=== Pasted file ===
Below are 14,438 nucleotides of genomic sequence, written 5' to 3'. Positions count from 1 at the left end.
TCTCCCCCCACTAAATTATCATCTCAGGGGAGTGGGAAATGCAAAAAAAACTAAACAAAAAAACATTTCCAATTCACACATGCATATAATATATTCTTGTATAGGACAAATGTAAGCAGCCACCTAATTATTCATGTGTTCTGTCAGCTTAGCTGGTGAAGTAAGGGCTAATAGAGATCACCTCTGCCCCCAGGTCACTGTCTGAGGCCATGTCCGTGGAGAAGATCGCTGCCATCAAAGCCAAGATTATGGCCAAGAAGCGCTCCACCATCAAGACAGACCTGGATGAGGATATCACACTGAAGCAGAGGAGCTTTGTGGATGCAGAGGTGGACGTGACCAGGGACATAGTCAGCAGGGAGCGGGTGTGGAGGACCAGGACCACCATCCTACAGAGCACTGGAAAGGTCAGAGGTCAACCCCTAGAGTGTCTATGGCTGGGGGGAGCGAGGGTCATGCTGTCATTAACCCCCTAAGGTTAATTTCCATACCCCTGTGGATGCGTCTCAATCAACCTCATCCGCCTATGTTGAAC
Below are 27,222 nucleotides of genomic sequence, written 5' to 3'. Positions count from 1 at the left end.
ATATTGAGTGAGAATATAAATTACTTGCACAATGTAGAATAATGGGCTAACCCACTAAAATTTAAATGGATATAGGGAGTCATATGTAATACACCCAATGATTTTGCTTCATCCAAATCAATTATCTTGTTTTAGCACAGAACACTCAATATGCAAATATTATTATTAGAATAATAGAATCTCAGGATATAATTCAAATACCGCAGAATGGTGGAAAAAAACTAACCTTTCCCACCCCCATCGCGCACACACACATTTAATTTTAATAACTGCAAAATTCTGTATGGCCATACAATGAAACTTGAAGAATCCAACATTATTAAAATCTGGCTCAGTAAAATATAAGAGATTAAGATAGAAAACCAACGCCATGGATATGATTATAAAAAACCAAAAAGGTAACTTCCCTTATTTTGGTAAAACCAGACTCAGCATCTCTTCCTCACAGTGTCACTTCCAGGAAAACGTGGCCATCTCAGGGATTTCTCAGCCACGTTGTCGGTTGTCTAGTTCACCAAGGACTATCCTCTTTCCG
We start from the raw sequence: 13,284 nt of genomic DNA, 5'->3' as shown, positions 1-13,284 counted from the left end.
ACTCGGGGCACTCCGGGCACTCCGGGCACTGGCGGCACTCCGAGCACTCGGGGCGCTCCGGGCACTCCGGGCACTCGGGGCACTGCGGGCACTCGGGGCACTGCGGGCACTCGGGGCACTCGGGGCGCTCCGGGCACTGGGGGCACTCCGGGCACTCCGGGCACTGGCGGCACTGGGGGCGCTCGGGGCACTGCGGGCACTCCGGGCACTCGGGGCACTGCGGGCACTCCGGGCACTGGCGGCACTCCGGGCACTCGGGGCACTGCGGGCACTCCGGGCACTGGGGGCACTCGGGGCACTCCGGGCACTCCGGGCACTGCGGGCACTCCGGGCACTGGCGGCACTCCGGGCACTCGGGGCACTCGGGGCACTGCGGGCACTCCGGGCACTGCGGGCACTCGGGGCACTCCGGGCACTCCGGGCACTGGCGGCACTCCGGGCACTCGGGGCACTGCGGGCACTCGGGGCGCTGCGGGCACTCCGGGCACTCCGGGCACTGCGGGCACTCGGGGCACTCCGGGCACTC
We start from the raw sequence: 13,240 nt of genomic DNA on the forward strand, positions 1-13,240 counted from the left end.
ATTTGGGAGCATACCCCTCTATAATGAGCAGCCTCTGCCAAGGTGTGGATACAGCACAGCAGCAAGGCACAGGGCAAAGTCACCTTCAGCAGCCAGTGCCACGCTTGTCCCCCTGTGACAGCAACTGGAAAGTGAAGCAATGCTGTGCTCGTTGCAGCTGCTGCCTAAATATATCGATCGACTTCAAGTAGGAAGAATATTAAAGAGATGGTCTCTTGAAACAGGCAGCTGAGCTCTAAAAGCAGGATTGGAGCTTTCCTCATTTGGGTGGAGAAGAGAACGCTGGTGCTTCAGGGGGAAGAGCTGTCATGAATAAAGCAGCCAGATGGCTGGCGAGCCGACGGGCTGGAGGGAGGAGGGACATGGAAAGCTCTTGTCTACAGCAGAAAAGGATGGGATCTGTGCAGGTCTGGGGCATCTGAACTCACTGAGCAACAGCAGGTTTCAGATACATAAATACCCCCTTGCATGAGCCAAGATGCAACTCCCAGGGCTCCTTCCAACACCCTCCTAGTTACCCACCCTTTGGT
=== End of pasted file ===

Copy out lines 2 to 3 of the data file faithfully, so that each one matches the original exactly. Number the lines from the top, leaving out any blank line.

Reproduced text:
TCTCCCCCCACTAAATTATCATCTCAGGGGAGTGGGAAATGCAAAAAAAACTAAACAAAAAAACATTTCCAATTCACACATGCATATAATATATTCTTGTATAGGACAAATGTAAGCAGCCACCTAATTATTCATGTGTTCTGTCAGCTTAGCTGGTGAAGTAAGGGCTAATAGAGATCACCTCTGCCCCCAGGTCACTGTCTGAGGCCATGTCCGTGGAGAAGATCGCTGCCATCAAAGCCAAGATTATGGCCAAGAAGCGCTCCACCATCAAGACAGACCTGGATGAGGATATCACACTGAAGCAGAGGAGCTTTGTGGATGCAGAGGTGGACGTGACCAGGGACATAGTCAGCAGGGAGCGGGTGTGGAGGACCAGGACCACCATCCTACAGAGCACTGGAAAGGTCAGAGGTCAACCCCTAGAGTGTCTATGGCTGGGGGGAGCGAGGGTCATGCTGTCATTAACCCCCTAAGGTTAATTTCCATACCCCTGTGGATGCGTCTCAATCAACCTCATCCGCCTATGTTGAAC
Below are 27,222 nucleotides of genomic sequence, written 5' to 3'. Positions count from 1 at the left end.